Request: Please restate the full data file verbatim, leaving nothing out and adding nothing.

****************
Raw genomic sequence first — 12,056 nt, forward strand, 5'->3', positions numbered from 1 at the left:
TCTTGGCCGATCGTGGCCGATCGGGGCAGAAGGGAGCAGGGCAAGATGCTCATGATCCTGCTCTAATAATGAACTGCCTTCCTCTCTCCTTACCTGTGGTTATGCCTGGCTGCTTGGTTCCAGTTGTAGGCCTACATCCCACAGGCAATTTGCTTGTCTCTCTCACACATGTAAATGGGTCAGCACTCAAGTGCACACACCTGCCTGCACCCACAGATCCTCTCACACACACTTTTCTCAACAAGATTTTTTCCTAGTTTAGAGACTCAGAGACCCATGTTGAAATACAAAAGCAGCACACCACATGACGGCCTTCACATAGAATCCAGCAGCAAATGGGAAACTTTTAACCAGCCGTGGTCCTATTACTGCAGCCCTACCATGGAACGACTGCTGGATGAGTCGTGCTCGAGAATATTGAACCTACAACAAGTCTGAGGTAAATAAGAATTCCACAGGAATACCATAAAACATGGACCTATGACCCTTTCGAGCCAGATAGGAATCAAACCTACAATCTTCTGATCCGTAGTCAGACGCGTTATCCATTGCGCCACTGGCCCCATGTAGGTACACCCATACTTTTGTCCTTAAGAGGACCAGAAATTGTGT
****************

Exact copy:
Raw genomic sequence first — 12,056 nt, forward strand, 5'->3', positions numbered from 1 at the left:
TCTTGGCCGATCGTGGCCGATCGGGGCAGAAGGGAGCAGGGCAAGATGCTCATGATCCTGCTCTAATAATGAACTGCCTTCCTCTCTCCTTACCTGTGGTTATGCCTGGCTGCTTGGTTCCAGTTGTAGGCCTACATCCCACAGGCAATTTGCTTGTCTCTCTCACACATGTAAATGGGTCAGCACTCAAGTGCACACACCTGCCTGCACCCACAGATCCTCTCACACACACTTTTCTCAACAAGATTTTTTCCTAGTTTAGAGACTCAGAGACCCATGTTGAAATACAAAAGCAGCACACCACATGACGGCCTTCACATAGAATCCAGCAGCAAATGGGAAACTTTTAACCAGCCGTGGTCCTATTACTGCAGCCCTACCATGGAACGACTGCTGGATGAGTCGTGCTCGAGAATATTGAACCTACAACAAGTCTGAGGTAAATAAGAATTCCACAGGAATACCATAAAACATGGACCTATGACCCTTTCGAGCCAGATAGGAATCAAACCTACAATCTTCTGATCCGTAGTCAGACGCGTTATCCATTGCGCCACTGGCCCCATGTAGGTACACCCATACTTTTGTCCTTAAGAGGACCAGAAATTGTGT